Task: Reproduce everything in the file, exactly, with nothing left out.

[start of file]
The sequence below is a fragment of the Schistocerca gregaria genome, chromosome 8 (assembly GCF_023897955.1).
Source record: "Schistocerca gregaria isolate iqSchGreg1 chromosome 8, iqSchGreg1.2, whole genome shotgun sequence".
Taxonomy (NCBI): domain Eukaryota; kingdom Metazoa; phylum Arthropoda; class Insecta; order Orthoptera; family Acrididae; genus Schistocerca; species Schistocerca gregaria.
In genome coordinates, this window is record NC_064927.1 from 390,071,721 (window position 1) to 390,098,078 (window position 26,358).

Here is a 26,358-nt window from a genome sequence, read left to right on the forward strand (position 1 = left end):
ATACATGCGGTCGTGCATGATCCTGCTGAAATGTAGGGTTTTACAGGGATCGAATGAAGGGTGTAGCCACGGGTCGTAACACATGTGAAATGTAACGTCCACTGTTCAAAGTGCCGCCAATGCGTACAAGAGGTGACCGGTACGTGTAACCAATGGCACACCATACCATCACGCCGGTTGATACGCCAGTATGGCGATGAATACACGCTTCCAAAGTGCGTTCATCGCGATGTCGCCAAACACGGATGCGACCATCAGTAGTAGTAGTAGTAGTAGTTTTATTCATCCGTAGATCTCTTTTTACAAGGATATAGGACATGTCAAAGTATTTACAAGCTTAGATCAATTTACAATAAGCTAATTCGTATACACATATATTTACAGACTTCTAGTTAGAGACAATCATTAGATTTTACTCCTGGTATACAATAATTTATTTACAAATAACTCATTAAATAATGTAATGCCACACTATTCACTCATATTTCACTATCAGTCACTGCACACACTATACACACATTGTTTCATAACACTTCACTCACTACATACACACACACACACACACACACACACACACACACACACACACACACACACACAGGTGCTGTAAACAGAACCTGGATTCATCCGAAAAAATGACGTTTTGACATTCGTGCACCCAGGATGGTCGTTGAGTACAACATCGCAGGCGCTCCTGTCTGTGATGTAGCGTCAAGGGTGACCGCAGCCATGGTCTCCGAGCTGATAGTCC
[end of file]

The sequence below is a fragment of the Schistocerca gregaria genome, chromosome 8 (assembly GCF_023897955.1).
Source record: "Schistocerca gregaria isolate iqSchGreg1 chromosome 8, iqSchGreg1.2, whole genome shotgun sequence".
Taxonomy (NCBI): domain Eukaryota; kingdom Metazoa; phylum Arthropoda; class Insecta; order Orthoptera; family Acrididae; genus Schistocerca; species Schistocerca gregaria.
In genome coordinates, this window is record NC_064927.1 from 390,071,721 (window position 1) to 390,098,078 (window position 26,358).

Here is a 26,358-nt window from a genome sequence, read left to right on the forward strand (position 1 = left end):
ATACATGCGGTCGTGCATGATCCTGCTGAAATGTAGGGTTTTACAGGGATCGAATGAAGGGTGTAGCCACGGGTCGTAACACATGTGAAATGTAACGTCCACTGTTCAAAGTGCCGCCAATGCGTACAAGAGGTGACCGGTACGTGTAACCAATGGCACACCATACCATCACGCCGGTTGATACGCCAGTATGGCGATGAATACACGCTTCCAAAGTGCGTTCATCGCGATGTCGCCAAACACGGATGCGACCATCAGTAGTAGTAGTAGTAGTAGTTTTATTCATCCGTAGATCTCTTTTTACAAGGATATAGGACATGTCAAAGTATTTACAAGCTTAGATCAATTTACAATAAGCTAATTCGTATACACATATATTTACAGACTTCTAGTTAGAGACAATCATTAGATTTTACTCCTGGTATACAATAATTTATTTACAAATAACTCATTAAATAATGTAATGCCACACTATTCACTCATATTTCACTATCAGTCACTGCACACACTATACACACATTGTTTCATAACACTTCACTCACTACATACACACACACACACACACACACACACACACACACACACACACACACACACACAGGTGCTGTAAACAGAACCTGGATTCATCCGAAAAAATGACGTTTTGACATTCGTGCACCCAGGATGGTCGTTGAGTACAACATCGCAGGCGCTCCTGTCTGTGATGTAGCGTCAAGGGTGACCGCAGCCATGGTCTCCGAGCTGATAGTCC